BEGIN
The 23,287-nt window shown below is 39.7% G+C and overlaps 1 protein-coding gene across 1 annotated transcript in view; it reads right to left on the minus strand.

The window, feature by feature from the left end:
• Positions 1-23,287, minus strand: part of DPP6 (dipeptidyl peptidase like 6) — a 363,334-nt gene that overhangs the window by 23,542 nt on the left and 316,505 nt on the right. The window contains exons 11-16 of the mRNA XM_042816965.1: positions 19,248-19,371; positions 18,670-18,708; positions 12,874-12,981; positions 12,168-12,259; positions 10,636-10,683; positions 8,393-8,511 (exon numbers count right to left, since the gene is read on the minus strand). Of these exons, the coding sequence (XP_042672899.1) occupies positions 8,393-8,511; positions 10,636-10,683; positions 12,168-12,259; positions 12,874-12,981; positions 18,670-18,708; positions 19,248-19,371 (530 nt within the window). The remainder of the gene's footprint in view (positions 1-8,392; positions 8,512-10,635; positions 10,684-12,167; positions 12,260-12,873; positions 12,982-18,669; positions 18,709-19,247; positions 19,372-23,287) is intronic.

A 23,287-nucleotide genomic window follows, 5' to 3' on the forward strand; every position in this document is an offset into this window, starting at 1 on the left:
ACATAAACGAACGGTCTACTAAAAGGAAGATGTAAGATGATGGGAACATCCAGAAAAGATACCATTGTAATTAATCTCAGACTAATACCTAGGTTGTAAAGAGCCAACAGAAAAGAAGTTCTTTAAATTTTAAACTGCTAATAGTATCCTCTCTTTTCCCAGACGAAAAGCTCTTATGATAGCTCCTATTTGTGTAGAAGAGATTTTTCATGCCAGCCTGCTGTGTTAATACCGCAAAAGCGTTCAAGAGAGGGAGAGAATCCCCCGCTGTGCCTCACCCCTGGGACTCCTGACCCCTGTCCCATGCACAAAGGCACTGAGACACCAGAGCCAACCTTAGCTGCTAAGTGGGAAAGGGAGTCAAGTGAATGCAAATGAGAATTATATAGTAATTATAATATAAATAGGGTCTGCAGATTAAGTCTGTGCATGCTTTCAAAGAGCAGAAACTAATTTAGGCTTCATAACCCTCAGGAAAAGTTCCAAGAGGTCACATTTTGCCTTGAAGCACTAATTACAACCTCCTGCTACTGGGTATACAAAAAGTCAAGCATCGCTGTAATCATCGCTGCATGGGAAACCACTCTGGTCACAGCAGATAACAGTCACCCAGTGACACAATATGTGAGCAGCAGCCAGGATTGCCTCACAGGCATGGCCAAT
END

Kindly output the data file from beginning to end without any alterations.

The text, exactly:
The 23,287-nt window shown below is 39.7% G+C and overlaps 1 protein-coding gene across 1 annotated transcript in view; it reads right to left on the minus strand.

The window, feature by feature from the left end:
• Positions 1-23,287, minus strand: part of DPP6 (dipeptidyl peptidase like 6) — a 363,334-nt gene that overhangs the window by 23,542 nt on the left and 316,505 nt on the right. The window contains exons 11-16 of the mRNA XM_042816965.1: positions 19,248-19,371; positions 18,670-18,708; positions 12,874-12,981; positions 12,168-12,259; positions 10,636-10,683; positions 8,393-8,511 (exon numbers count right to left, since the gene is read on the minus strand). Of these exons, the coding sequence (XP_042672899.1) occupies positions 8,393-8,511; positions 10,636-10,683; positions 12,168-12,259; positions 12,874-12,981; positions 18,670-18,708; positions 19,248-19,371 (530 nt within the window). The remainder of the gene's footprint in view (positions 1-8,392; positions 8,512-10,635; positions 10,684-12,167; positions 12,260-12,873; positions 12,982-18,669; positions 18,709-19,247; positions 19,372-23,287) is intronic.

A 23,287-nucleotide genomic window follows, 5' to 3' on the forward strand; every position in this document is an offset into this window, starting at 1 on the left:
ACATAAACGAACGGTCTACTAAAAGGAAGATGTAAGATGATGGGAACATCCAGAAAAGATACCATTGTAATTAATCTCAGACTAATACCTAGGTTGTAAAGAGCCAACAGAAAAGAAGTTCTTTAAATTTTAAACTGCTAATAGTATCCTCTCTTTTCCCAGACGAAAAGCTCTTATGATAGCTCCTATTTGTGTAGAAGAGATTTTTCATGCCAGCCTGCTGTGTTAATACCGCAAAAGCGTTCAAGAGAGGGAGAGAATCCCCCGCTGTGCCTCACCCCTGGGACTCCTGACCCCTGTCCCATGCACAAAGGCACTGAGACACCAGAGCCAACCTTAGCTGCTAAGTGGGAAAGGGAGTCAAGTGAATGCAAATGAGAATTATATAGTAATTATAATATAAATAGGGTCTGCAGATTAAGTCTGTGCATGCTTTCAAAGAGCAGAAACTAATTTAGGCTTCATAACCCTCAGGAAAAGTTCCAAGAGGTCACATTTTGCCTTGAAGCACTAATTACAACCTCCTGCTACTGGGTATACAAAAAGTCAAGCATCGCTGTAATCATCGCTGCATGGGAAACCACTCTGGTCACAGCAGATAACAGTCACCCAGTGACACAATATGTGAGCAGCAGCCAGGATTGCCTCACAGGCATGGCCAAT